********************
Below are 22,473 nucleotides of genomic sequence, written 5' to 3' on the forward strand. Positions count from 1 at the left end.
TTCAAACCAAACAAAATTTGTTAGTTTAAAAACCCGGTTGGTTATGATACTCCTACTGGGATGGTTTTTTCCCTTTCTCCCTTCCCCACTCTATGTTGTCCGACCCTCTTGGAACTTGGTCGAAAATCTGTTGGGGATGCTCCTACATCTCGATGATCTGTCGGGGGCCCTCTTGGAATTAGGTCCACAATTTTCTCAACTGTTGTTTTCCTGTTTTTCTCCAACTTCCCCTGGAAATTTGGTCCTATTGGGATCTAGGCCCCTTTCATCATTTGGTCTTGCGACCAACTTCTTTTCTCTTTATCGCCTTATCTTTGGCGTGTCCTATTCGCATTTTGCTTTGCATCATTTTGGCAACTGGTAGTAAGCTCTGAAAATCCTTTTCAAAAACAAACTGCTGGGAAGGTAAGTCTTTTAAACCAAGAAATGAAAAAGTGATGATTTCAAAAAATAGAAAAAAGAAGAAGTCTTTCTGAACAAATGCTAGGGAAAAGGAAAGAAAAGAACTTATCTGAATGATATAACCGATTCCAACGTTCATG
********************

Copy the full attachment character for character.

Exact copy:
Below are 22,473 nucleotides of genomic sequence, written 5' to 3' on the forward strand. Positions count from 1 at the left end.
TTCAAACCAAACAAAATTTGTTAGTTTAAAAACCCGGTTGGTTATGATACTCCTACTGGGATGGTTTTTTCCCTTTCTCCCTTCCCCACTCTATGTTGTCCGACCCTCTTGGAACTTGGTCGAAAATCTGTTGGGGATGCTCCTACATCTCGATGATCTGTCGGGGGCCCTCTTGGAATTAGGTCCACAATTTTCTCAACTGTTGTTTTCCTGTTTTTCTCCAACTTCCCCTGGAAATTTGGTCCTATTGGGATCTAGGCCCCTTTCATCATTTGGTCTTGCGACCAACTTCTTTTCTCTTTATCGCCTTATCTTTGGCGTGTCCTATTCGCATTTTGCTTTGCATCATTTTGGCAACTGGTAGTAAGCTCTGAAAATCCTTTTCAAAAACAAACTGCTGGGAAGGTAAGTCTTTTAAACCAAGAAATGAAAAAGTGATGATTTCAAAAAATAGAAAAAAGAAGAAGTCTTTCTGAACAAATGCTAGGGAAAAGGAAAGAAAAGAACTTATCTGAATGATATAACCGATTCCAACGTTCATG